A blessing to from many to many. Culture Vultures has reached its’ goal of hanging 1000 origami birds at the Mohamed V Hospital in Sefrou. Born from the vision of Japanese Volunteers in Morocco, hours were spent sharing, teaching, and learning the unique skill of origami. The traditional folding art that pervaded Japanese culture now finds a lively and healing home at Sefrou’s large, centrally located public hospital. Art in hospitals has shown numerous benefits for the well-being of patients and staff alike, and these flocks certainly add a light, colorful, and distinct flair to the otherwise white and barren hospital walls
From start to finish, it took fifteen months for the project to take flight. At Japanese Day in March 2016, three JICA Volunteers- Mutsumi Noguchi, Haruko Yokote, and Ryo Yamaghuchi- kicked off the origami craze at Dar Attamani in collaboration with the Culture Vultures community of artists, artisans, locals, expats, friends, and visitors. The afternoon was spent folding and creasing paper birds, and over 200 cranes were made in the first sitting by a multicultural mix of people. Next there was a group of Coventry University students who passed through Sefrou and made their mark on the Mohamed V Hospital by hanging the first flock on the third floor hallway. A few months later, a second flock appeared and transformed a stairwell. Mostly recently, volunteers added the remaining birds to boost existing flocks. Strung on clear plastic string, hung high and out of reach from kids, paper wings flap, soar, and fly throughout the hospital.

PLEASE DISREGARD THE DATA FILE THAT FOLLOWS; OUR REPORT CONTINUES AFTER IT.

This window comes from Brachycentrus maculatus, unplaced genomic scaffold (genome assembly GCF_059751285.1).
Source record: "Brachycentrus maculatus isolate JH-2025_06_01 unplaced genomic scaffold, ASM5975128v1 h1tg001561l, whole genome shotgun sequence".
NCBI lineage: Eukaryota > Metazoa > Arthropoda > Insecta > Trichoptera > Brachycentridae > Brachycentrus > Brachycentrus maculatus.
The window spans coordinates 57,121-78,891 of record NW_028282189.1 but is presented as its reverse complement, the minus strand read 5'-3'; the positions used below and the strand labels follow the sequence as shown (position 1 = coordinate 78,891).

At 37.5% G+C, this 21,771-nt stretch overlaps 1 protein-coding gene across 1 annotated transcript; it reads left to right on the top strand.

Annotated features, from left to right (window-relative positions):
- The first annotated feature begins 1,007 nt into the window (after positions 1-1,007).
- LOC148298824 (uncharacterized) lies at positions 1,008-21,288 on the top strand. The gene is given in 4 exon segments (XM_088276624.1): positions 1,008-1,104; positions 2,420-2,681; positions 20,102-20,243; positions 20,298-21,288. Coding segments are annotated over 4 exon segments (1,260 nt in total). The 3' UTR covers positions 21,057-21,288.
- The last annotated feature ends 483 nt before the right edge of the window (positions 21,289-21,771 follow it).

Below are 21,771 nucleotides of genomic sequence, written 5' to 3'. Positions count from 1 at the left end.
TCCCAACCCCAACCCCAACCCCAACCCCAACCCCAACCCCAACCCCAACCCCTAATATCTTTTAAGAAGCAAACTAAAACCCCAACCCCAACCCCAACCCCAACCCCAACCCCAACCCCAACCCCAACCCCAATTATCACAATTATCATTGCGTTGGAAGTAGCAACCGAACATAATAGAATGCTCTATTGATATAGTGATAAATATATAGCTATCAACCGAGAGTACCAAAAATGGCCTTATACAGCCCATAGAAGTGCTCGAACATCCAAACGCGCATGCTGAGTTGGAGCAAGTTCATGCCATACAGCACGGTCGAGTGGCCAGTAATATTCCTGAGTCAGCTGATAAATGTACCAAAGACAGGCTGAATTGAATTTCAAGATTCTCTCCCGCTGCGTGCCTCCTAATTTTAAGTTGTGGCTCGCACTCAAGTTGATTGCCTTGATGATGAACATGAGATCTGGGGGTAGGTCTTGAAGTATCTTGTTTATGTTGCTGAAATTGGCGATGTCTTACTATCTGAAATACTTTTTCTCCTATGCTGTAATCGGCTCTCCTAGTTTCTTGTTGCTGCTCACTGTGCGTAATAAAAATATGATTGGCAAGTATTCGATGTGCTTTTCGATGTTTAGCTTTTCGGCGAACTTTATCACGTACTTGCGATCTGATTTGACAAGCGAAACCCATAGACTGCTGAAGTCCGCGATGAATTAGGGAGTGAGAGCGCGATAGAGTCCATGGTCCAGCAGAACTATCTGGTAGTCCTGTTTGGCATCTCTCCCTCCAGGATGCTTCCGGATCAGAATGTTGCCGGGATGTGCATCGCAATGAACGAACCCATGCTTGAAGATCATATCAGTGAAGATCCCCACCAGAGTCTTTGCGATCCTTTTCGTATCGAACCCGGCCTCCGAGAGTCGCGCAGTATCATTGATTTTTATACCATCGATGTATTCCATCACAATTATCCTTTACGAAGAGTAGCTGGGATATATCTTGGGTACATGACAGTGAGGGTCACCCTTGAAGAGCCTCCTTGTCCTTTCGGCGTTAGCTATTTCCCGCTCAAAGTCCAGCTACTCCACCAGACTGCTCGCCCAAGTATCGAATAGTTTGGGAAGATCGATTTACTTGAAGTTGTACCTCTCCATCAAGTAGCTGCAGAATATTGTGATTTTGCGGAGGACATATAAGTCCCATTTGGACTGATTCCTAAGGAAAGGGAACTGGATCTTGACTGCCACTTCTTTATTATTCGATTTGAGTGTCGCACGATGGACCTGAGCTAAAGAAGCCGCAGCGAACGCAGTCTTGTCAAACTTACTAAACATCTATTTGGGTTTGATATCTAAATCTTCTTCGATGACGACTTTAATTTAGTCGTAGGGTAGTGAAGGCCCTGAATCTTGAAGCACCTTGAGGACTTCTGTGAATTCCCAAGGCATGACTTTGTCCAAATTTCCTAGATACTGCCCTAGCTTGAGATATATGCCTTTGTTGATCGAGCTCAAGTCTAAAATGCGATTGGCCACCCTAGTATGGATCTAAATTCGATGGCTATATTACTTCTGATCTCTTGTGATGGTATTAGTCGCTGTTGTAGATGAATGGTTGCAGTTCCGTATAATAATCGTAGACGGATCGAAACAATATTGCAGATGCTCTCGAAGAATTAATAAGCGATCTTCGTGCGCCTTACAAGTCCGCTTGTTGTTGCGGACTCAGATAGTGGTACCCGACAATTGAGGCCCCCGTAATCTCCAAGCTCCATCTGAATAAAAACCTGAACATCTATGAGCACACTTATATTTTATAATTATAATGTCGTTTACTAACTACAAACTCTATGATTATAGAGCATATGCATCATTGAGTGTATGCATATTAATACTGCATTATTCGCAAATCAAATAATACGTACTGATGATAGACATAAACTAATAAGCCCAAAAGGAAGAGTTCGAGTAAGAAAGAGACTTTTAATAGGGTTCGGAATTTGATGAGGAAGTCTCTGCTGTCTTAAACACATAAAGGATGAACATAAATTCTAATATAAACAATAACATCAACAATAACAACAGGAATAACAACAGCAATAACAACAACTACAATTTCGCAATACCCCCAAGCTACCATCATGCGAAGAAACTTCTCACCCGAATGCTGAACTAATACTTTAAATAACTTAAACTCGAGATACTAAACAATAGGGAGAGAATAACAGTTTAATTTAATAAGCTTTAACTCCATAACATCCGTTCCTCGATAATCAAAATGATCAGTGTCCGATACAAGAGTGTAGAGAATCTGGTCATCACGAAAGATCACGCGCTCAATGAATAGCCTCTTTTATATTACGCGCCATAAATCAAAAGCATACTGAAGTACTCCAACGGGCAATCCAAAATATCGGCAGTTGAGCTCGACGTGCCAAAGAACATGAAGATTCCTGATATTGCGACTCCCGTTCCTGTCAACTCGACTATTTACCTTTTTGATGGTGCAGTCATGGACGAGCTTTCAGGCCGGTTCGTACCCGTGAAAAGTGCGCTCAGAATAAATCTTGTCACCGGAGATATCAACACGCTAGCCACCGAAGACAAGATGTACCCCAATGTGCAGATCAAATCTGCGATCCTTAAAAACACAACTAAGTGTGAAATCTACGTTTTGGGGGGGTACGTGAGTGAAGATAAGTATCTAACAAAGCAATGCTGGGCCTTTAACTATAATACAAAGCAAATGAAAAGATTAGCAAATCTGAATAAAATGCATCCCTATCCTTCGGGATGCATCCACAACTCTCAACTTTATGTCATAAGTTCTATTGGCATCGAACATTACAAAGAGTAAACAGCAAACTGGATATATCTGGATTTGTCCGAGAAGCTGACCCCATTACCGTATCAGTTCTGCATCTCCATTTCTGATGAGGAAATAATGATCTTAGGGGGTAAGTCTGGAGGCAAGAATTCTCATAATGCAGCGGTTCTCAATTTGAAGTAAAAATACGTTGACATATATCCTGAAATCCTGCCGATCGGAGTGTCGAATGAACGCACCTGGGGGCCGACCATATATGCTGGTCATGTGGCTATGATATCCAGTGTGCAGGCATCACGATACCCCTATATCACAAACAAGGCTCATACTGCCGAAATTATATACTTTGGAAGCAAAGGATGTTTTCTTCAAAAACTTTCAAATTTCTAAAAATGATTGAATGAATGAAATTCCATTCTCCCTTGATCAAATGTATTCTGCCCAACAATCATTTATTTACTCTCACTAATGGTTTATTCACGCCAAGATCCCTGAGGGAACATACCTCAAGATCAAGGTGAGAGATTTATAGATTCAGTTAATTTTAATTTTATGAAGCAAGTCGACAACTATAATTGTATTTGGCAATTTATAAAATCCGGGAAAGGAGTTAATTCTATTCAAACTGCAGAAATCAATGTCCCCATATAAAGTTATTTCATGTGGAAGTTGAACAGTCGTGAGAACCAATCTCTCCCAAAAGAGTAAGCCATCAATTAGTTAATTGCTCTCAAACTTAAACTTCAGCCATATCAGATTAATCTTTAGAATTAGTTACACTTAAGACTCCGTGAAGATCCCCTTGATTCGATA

The cranes reflect diverse colors, materials, patterns, and designs. From shiny gold to two-toned green and blue to flowered to polka-dotted to bright pink to popping purple to starred and stripped papers and even recycled chip bags, the flocks of simple birds catch the eyes of passersby. Staff at the hospital is delighted by the enhancement to their work-space. Patients comment on the beauty and happiness that the birds bring. Culture Vultures Artists in Residency tour the art at the hospital to gain inspiration for their own community engagement. Sefrou council members and health delegates have also visited and acknowledged the impactful work of Culture Vultures at the Mohamed V Hospital.
Countless creative and caring hands contributed to the making of the 1000 paper cranes installed in two locations at the Mohamed V Hospital. Aesthetically the appeal of the origami is obvious, yet the birds hold a deeper than surface level significance in Japanese culture. Mutsumi, JICA Volunteer 2015-2017 and dear friend of the Culture Vultures community, says it well: “1000 paper cranes mean peace, recovery, and a long life.” Offered as a blessing to the hospital, the birds aren’t the only collaborative artwork found there. A stained glass window, a collage of cherry blossoms, an Amazigh-inspired tapestry, and bicycle tires woven with fabric are examples of other stunning installations by Culture Vultures. The partnership between Culture Vultures and the Mohamed V Hospital has grown immensely in the past year and a half, and the future looks bright for more community art, give-back, exchange, and collaboration.